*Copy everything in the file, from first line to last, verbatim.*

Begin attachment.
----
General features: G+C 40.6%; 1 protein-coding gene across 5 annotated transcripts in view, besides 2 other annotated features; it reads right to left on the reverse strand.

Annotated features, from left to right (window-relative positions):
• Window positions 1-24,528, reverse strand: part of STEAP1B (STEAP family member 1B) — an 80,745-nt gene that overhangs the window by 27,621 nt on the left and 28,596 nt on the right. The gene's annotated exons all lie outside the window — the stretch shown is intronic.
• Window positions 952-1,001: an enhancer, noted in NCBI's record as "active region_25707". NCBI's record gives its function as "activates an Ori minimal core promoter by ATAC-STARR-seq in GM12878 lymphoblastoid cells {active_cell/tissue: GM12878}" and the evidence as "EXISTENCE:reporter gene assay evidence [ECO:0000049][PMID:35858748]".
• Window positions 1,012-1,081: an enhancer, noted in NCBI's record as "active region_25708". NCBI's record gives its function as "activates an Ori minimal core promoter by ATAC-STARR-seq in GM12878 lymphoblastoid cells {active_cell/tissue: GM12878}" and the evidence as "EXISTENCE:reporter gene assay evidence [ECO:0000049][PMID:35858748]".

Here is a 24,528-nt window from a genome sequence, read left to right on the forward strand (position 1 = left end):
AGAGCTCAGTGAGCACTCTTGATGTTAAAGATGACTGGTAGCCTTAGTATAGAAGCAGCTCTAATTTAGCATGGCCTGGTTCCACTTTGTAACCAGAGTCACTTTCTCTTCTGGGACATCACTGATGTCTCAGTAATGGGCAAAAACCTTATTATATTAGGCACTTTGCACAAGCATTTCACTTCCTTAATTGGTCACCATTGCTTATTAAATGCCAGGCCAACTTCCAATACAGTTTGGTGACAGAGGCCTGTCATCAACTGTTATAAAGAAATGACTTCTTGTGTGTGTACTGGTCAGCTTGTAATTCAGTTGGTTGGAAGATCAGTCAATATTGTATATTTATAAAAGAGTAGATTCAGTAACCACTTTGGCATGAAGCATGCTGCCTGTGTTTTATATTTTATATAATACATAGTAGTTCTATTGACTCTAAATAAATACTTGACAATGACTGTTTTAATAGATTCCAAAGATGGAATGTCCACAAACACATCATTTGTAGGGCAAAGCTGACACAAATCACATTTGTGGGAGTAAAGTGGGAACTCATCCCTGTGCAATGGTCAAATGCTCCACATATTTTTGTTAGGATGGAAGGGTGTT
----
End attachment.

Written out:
General features: G+C 40.6%; 1 protein-coding gene across 5 annotated transcripts in view, besides 2 other annotated features; it reads right to left on the reverse strand.

Annotated features, from left to right (window-relative positions):
• Window positions 1-24,528, reverse strand: part of STEAP1B (STEAP family member 1B) — an 80,745-nt gene that overhangs the window by 27,621 nt on the left and 28,596 nt on the right. The gene's annotated exons all lie outside the window — the stretch shown is intronic.
• Window positions 952-1,001: an enhancer, noted in NCBI's record as "active region_25707". NCBI's record gives its function as "activates an Ori minimal core promoter by ATAC-STARR-seq in GM12878 lymphoblastoid cells {active_cell/tissue: GM12878}" and the evidence as "EXISTENCE:reporter gene assay evidence [ECO:0000049][PMID:35858748]".
• Window positions 1,012-1,081: an enhancer, noted in NCBI's record as "active region_25708". NCBI's record gives its function as "activates an Ori minimal core promoter by ATAC-STARR-seq in GM12878 lymphoblastoid cells {active_cell/tissue: GM12878}" and the evidence as "EXISTENCE:reporter gene assay evidence [ECO:0000049][PMID:35858748]".

Here is a 24,528-nt window from a genome sequence, read left to right on the forward strand (position 1 = left end):
AGAGCTCAGTGAGCACTCTTGATGTTAAAGATGACTGGTAGCCTTAGTATAGAAGCAGCTCTAATTTAGCATGGCCTGGTTCCACTTTGTAACCAGAGTCACTTTCTCTTCTGGGACATCACTGATGTCTCAGTAATGGGCAAAAACCTTATTATATTAGGCACTTTGCACAAGCATTTCACTTCCTTAATTGGTCACCATTGCTTATTAAATGCCAGGCCAACTTCCAATACAGTTTGGTGACAGAGGCCTGTCATCAACTGTTATAAAGAAATGACTTCTTGTGTGTGTACTGGTCAGCTTGTAATTCAGTTGGTTGGAAGATCAGTCAATATTGTATATTTATAAAAGAGTAGATTCAGTAACCACTTTGGCATGAAGCATGCTGCCTGTGTTTTATATTTTATATAATACATAGTAGTTCTATTGACTCTAAATAAATACTTGACAATGACTGTTTTAATAGATTCCAAAGATGGAATGTCCACAAACACATCATTTGTAGGGCAAAGCTGACACAAATCACATTTGTGGGAGTAAAGTGGGAACTCATCCCTGTGCAATGGTCAAATGCTCCACATATTTTTGTTAGGATGGAAGGGTGTT